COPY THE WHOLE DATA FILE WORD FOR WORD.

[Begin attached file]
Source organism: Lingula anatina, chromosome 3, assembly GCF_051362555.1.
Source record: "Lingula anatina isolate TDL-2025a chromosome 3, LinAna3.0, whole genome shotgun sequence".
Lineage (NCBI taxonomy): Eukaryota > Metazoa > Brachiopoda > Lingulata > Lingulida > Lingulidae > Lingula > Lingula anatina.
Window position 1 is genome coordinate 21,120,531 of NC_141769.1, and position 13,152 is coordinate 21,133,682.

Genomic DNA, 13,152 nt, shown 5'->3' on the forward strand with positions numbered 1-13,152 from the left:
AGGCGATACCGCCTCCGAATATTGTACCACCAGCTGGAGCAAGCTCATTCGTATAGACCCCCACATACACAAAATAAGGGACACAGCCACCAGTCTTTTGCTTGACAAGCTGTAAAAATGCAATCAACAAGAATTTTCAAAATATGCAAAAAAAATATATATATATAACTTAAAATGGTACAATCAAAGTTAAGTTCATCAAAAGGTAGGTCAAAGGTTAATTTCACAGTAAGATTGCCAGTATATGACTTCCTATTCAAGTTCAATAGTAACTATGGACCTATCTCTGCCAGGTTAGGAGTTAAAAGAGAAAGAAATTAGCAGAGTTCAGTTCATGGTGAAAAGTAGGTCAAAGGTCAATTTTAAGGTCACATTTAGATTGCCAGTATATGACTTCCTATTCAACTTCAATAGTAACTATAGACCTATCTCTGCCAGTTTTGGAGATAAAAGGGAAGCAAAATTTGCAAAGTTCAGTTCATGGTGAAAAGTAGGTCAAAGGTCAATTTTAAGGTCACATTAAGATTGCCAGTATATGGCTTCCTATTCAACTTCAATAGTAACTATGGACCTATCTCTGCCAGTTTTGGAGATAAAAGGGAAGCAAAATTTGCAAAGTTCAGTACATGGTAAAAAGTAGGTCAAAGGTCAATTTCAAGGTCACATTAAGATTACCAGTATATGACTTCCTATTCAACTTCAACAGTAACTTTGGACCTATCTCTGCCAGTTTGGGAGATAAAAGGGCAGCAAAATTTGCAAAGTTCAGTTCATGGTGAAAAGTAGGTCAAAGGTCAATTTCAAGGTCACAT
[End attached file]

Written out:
Source organism: Lingula anatina, chromosome 3, assembly GCF_051362555.1.
Source record: "Lingula anatina isolate TDL-2025a chromosome 3, LinAna3.0, whole genome shotgun sequence".
Lineage (NCBI taxonomy): Eukaryota > Metazoa > Brachiopoda > Lingulata > Lingulida > Lingulidae > Lingula > Lingula anatina.
Window position 1 is genome coordinate 21,120,531 of NC_141769.1, and position 13,152 is coordinate 21,133,682.

Genomic DNA, 13,152 nt, shown 5'->3' on the forward strand with positions numbered 1-13,152 from the left:
AGGCGATACCGCCTCCGAATATTGTACCACCAGCTGGAGCAAGCTCATTCGTATAGACCCCCACATACACAAAATAAGGGACACAGCCACCAGTCTTTTGCTTGACAAGCTGTAAAAATGCAATCAACAAGAATTTTCAAAATATGCAAAAAAAATATATATATATAACTTAAAATGGTACAATCAAAGTTAAGTTCATCAAAAGGTAGGTCAAAGGTTAATTTCACAGTAAGATTGCCAGTATATGACTTCCTATTCAAGTTCAATAGTAACTATGGACCTATCTCTGCCAGGTTAGGAGTTAAAAGAGAAAGAAATTAGCAGAGTTCAGTTCATGGTGAAAAGTAGGTCAAAGGTCAATTTTAAGGTCACATTTAGATTGCCAGTATATGACTTCCTATTCAACTTCAATAGTAACTATAGACCTATCTCTGCCAGTTTTGGAGATAAAAGGGAAGCAAAATTTGCAAAGTTCAGTTCATGGTGAAAAGTAGGTCAAAGGTCAATTTTAAGGTCACATTAAGATTGCCAGTATATGGCTTCCTATTCAACTTCAATAGTAACTATGGACCTATCTCTGCCAGTTTTGGAGATAAAAGGGAAGCAAAATTTGCAAAGTTCAGTACATGGTAAAAAGTAGGTCAAAGGTCAATTTCAAGGTCACATTAAGATTACCAGTATATGACTTCCTATTCAACTTCAACAGTAACTTTGGACCTATCTCTGCCAGTTTGGGAGATAAAAGGGCAGCAAAATTTGCAAAGTTCAGTTCATGGTGAAAAGTAGGTCAAAGGTCAATTTCAAGGTCACAT